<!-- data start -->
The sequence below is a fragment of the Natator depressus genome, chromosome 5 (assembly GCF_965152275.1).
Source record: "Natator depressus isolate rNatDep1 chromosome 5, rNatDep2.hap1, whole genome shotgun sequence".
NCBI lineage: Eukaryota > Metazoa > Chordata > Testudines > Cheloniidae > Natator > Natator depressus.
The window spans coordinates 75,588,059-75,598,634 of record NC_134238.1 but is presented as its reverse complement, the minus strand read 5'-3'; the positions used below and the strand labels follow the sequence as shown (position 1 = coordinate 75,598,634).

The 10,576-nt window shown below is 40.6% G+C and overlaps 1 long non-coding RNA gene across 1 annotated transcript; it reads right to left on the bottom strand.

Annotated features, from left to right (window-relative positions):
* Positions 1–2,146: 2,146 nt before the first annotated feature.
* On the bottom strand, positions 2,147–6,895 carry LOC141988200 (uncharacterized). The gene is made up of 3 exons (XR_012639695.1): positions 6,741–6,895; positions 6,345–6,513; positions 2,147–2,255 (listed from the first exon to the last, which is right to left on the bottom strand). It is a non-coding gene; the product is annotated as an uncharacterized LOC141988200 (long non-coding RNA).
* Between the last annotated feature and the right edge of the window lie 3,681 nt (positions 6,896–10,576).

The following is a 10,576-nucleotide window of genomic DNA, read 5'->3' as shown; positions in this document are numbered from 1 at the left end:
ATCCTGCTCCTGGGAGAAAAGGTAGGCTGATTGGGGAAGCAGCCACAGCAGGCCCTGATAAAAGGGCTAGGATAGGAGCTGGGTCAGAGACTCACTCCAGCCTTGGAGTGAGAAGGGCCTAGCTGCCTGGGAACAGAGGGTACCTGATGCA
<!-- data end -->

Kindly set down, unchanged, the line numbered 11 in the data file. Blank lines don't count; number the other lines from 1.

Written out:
ATCCTGCTCCTGGGAGAAAAGGTAGGCTGATTGGGGAAGCAGCCACAGCAGGCCCTGATAAAAGGGCTAGGATAGGAGCTGGGTCAGAGACTCACTCCAGCCTTGGAGTGAGAAGGGCCTAGCTGCCTGGGAACAGAGGGTACCTGATGCA